Five Months: an Extended Test of Platinum Carbon Black Pigment Ink

I kept Platinum Carbon Black inked up for more than five months, to see how it would clean out of a pen, and the answer is, nice and easy. This is a pigment ink that is a fairly low-maintenance ink. I’m chuffed.

I had it in a Platinum Plaisir. Here’s the pen’s feed after flushing out Carbon Black with water only. Perfectly clean.

Platinum Plaisir section after cleaning

This was one of my extended “torture tests” of an ink. I occasionally do these for the blog to check the limits of certain inks, because I like inks that I’m not afraid to keep in a pen for a while.

I have done extended tests on modern iron gall inks here, here and here — just to prove that modern iron galls from reputable makers are safe for extended time periods in pens with stainless steel nibs. Which they are.

But sometimes, you find yourself inadvertently giving a torture test to an ink that can’t handle it. Whoops.

In this case, I purposely chose to torture-test Platinum Carbon Black. It’s my favorite pigment ink and waterproof ink, and I’d noticed that it seemed to clean out pretty easily. I’m always happy to find low-maintenance inks that are waterproof — like the newer Sailor Souboku. I wanted to be sure about Carbon Black, too.

I decided to keep a cartridge of Carbon Black in a Platinum Plaisir I’d bought in mid-April. I used the Plaisir like normal — writing with it every once in a while, and then putting it back in the pen cup, where it might sit unused for days until the next time. The pen always started up and wrote perfectly: that may owe something to Platinum’s “slip and seal” cap design, but Carbon Black is nicely lubricated, too.

I finished Carbon Black on October 7. After more than five months in the pen, Carbon Black cleaned out perfectly, just flushing with water. It didn’t take much longer than cleaning out Waterman Serenity Blue would have — my standard for a low-maintenance ink.

Another photo, this time of the other side of the feed. The feed is clear of ink and unstained.

Platinum Plaisir section after cleaning

I ran the section through a cycle in my ultrasonic cleaner to verify: all the Carbon Black was gone.

Now, I can’t pull this particular nib to check if any ink may be trapped under the nib, but I did the next best thing I could think of. I attached a converter, and filled it with Montblanc Golden Yellow ink, which is the lightest ink I have. And then I wrote with that for a few days. The ink flowed normally, the nib wrote normally and the ink writes in its normal light yellow color, with no smears of leftover black ink.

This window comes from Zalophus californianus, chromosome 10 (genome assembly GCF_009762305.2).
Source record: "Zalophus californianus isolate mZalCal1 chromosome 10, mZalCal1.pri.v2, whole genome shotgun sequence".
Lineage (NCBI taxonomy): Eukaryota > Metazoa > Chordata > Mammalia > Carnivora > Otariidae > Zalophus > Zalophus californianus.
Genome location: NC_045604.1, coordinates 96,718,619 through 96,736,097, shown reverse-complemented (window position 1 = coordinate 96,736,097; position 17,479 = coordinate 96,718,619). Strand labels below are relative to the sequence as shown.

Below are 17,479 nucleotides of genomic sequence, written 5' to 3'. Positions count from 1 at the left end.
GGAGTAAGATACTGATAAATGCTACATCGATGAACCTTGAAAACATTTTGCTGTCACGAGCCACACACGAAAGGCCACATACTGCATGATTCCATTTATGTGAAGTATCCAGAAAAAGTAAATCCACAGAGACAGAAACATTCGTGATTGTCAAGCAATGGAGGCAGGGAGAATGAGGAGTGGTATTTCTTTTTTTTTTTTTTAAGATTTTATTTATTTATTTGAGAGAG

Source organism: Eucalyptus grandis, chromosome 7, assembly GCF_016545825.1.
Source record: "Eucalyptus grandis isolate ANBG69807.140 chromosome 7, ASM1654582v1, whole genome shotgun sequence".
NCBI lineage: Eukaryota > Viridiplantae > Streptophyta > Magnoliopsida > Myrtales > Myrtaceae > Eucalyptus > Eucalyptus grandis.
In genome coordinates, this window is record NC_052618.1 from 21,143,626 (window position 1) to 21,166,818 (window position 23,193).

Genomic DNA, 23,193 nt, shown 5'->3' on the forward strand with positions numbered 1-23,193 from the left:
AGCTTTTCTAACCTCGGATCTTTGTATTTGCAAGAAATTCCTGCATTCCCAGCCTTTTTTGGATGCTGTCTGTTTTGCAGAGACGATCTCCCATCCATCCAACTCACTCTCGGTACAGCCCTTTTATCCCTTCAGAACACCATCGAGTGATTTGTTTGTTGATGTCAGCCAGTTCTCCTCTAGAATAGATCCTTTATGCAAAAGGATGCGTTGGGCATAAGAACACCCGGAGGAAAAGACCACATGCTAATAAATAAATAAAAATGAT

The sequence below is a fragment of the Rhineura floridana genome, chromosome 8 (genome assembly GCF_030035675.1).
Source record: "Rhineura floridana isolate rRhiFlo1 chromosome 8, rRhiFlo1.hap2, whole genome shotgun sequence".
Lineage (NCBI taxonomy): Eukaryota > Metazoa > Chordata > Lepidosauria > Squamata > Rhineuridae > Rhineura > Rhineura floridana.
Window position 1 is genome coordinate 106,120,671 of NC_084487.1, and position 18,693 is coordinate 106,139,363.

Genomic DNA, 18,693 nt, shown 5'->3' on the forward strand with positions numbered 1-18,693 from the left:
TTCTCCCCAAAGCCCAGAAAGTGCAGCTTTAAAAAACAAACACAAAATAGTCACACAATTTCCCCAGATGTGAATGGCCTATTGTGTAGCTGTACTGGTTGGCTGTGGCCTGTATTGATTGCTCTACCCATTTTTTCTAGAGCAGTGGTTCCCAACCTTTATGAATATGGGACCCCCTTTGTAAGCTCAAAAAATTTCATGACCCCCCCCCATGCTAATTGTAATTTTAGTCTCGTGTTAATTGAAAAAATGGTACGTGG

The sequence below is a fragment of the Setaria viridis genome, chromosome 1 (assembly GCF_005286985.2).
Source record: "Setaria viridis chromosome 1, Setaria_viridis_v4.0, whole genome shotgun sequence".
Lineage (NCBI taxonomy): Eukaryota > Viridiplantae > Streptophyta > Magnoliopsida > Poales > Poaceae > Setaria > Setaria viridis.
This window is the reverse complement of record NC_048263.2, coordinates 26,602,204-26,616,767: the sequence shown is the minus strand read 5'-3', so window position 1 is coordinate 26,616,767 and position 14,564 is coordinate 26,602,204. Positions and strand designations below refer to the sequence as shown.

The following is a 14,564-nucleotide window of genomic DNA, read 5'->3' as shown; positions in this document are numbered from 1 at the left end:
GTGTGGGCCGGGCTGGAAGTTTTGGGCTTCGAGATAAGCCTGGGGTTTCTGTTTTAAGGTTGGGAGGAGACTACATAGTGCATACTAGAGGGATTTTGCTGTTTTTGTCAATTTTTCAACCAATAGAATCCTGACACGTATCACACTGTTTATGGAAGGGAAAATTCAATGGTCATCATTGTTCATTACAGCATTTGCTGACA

Platinum Plaisir section filled with ink

My conclusion is a happy one. Platinum Carbon Black is a waterproof pigment ink that is low-maintenance. I won’t worry about using it in any cartridge-converter pen.

Pelikan M605 White Transparent: Easy Clean?

Pelikan M605 White Transparent detail

Yes. It cleaned up just fine. That was a question we all had, looking at Pelikan M605 White Transparent. The pen is totally white, except where it’s actually transparent. Incredible looking, but a little concerning, too.

I filled the pen on November 13 with Papier Plume Bayou Nightfall, a lovely ink that’s a grayish blue with a green tint. Bayou Nightfall is not a bright pink or purple, but I did keep it inked for more than two weeks before cleaning it out.

Cleanup was easy and fast, and, as you can see above, there was no staining. The white piston still looks perfect, even up close.

Pelikan M605 White Transparent detail

I can’t say I was seriously worried. It’s a Pelikan, and I have confidence in the brand. I also have confidence in Papier Plume inks, and I know Bayou Nightfall is easy-to-clean. But this pen’s white piston was new to me, and it’s still good to see.

Now that the White Transparent passed its first test, I have a test of my own: figuring out what ink to use next. I’ve been thinking about Pelikan Edelstein Ruby — a favorite red ink and a nice holiday color. My hesitation? Will Edelstein Ruby make the pen look like a candy cane? And if it does, will that be a bad thing?

Decisions, decisions.

 

Why I Like an Ink That Is Easy to Clean

fountain pens needing to be cleaned

I had this on my counter the other day: nine pens, all needing to be cleaned out.

You know how there are people who love cleaning things? Who find it meditative or restful or enjoyable?

Yeah, I’m not one of those people. So I love inks that are easy to clean.

Most of these were, actually. Montblanc William Shakespeare was the only exception. Not a total surprise. And I survived. “Come what come may, time and the hour runs through the roughest day.”